Yet, Abidjan’s most immediate problem was the security vacuum that had been created because most police and gendarmerie had left their usual stations, he said. As a result, there had been a number of cases of looting, rape and murder in areas in and around Abidjan that were under the control of groups loyal to ousted president Laurent Gbagbo or incumbent Alassane Ouattara. In response, his office had set up a 24-hour call-in centre, which was currently recording between 200 and 300 calls per day. At the same time, since the staff there lacked access to most parts of the city, it was impossible to verify the number of casualties.
He hoped that, with today’s confirmation by the United Nations that former President Gbagbo and his wife were now in the custody of President Ouattara’s forces and under the protection of the United Nations Operation in Côte d’Ivoire (UNOCI), his office would in a better position to verify what was happening.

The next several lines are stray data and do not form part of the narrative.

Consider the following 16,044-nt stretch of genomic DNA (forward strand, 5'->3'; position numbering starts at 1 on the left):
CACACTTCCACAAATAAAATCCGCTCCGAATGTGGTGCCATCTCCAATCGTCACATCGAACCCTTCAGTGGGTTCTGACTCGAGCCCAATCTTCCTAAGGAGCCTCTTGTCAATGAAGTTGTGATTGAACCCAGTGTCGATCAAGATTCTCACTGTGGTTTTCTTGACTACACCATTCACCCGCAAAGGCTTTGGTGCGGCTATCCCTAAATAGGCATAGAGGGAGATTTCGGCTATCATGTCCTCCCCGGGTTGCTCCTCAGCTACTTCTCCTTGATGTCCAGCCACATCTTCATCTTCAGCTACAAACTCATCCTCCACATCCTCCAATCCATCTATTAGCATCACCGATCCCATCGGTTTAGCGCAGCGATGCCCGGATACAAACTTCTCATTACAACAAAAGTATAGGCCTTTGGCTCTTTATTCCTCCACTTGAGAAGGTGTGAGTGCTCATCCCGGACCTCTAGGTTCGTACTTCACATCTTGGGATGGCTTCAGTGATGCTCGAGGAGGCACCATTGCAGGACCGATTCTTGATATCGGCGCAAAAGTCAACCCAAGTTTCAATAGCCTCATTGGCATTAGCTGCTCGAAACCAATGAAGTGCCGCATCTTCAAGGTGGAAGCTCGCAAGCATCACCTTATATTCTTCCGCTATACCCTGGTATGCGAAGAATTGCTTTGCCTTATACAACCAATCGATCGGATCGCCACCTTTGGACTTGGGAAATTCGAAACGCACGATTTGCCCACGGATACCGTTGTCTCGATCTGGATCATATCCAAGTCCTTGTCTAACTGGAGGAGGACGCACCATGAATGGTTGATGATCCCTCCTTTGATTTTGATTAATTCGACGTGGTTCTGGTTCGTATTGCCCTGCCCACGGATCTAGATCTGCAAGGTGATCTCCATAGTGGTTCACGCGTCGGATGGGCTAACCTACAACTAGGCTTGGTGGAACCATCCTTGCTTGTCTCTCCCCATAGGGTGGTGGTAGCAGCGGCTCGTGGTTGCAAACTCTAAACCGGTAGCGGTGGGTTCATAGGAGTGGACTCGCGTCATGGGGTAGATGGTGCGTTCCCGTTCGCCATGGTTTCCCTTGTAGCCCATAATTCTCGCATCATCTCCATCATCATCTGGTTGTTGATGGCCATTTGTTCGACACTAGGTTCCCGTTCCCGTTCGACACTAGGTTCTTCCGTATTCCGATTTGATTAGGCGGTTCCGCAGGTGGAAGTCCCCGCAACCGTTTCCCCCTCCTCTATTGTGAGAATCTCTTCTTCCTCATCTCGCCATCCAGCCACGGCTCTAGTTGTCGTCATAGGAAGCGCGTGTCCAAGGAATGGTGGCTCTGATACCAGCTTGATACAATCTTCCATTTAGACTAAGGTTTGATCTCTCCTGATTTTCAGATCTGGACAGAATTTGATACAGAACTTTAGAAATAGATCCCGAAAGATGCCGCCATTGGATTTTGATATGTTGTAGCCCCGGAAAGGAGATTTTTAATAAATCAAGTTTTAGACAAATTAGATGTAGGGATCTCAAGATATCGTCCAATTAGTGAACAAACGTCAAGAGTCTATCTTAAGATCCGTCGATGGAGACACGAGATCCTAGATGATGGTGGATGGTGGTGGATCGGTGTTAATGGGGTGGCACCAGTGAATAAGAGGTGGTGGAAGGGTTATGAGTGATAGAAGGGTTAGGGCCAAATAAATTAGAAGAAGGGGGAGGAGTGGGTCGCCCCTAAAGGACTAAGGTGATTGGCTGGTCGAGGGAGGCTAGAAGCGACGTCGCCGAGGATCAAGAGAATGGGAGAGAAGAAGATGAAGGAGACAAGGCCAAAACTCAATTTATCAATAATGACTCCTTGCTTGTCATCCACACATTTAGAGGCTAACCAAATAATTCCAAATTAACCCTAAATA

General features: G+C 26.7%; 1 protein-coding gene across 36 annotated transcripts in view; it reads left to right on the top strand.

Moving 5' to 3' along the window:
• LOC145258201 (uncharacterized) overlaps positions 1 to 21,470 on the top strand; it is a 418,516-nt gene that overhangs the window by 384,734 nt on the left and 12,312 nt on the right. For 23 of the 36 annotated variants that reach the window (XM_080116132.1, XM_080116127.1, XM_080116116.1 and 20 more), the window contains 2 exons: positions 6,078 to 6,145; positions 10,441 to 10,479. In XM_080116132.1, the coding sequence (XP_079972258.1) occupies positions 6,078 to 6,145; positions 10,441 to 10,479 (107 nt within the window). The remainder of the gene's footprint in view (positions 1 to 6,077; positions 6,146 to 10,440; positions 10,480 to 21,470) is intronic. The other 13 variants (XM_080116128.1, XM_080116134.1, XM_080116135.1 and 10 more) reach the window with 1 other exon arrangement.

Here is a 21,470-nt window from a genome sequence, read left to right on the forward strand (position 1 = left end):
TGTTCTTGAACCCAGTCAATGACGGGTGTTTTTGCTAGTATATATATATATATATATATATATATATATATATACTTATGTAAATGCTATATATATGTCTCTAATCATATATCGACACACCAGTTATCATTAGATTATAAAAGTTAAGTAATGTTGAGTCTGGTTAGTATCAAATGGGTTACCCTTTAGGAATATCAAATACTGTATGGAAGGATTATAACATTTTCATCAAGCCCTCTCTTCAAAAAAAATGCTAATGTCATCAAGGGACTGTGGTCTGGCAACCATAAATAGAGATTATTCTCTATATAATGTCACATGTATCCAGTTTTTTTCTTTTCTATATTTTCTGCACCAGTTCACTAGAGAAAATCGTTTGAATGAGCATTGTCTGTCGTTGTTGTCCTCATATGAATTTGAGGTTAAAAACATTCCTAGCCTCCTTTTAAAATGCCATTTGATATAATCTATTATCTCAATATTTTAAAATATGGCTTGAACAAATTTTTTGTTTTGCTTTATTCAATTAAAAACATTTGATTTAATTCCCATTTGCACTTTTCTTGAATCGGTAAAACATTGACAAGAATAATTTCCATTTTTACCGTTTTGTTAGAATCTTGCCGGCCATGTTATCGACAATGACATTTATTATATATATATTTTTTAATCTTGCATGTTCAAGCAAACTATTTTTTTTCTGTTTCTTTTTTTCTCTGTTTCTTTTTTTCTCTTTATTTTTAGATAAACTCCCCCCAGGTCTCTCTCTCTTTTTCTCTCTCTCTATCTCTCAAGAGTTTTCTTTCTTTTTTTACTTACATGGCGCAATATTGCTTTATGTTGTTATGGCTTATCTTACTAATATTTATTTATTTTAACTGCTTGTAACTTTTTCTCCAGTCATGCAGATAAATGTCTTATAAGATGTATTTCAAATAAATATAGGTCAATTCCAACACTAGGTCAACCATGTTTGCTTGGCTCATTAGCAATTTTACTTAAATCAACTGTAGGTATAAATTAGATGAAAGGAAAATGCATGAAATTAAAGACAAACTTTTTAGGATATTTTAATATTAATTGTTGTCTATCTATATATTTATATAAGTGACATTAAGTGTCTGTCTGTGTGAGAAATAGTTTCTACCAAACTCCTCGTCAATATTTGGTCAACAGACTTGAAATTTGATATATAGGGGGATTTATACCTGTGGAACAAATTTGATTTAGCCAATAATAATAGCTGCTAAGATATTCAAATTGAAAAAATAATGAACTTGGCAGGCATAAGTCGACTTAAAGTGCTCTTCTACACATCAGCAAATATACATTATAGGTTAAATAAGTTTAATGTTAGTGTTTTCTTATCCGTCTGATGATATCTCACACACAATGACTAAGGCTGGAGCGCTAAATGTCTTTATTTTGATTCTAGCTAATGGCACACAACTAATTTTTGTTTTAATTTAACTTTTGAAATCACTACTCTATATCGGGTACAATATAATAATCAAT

Saying that, because of the deteriorated security situation, Abidjan “looks like a dead city”, Mr. Šimonović noted that another “grave problem” was the shortage of medicines. The Minister of Health in the Ouattara Government had expressed concern at the lack of both food and medicines in hospitals. People were also running out of water and many calls for evacuation had been received. To the extent possible, some evacuations had been carried out, including for civilians and journalists, as well as diplomats.
Continuing, he described the west of the country as an area with a tradition of violence whose old settlers — the Guerres — were often involved in abuses and human rights violations directed at newcomers; largely northerners, traditionally pro-Ouattara, and quite a number of foreign workers from neighbouring countries. He noted that the area was still hosting a number of refugees and displaced persons, although those numbers were rapidly decreasing.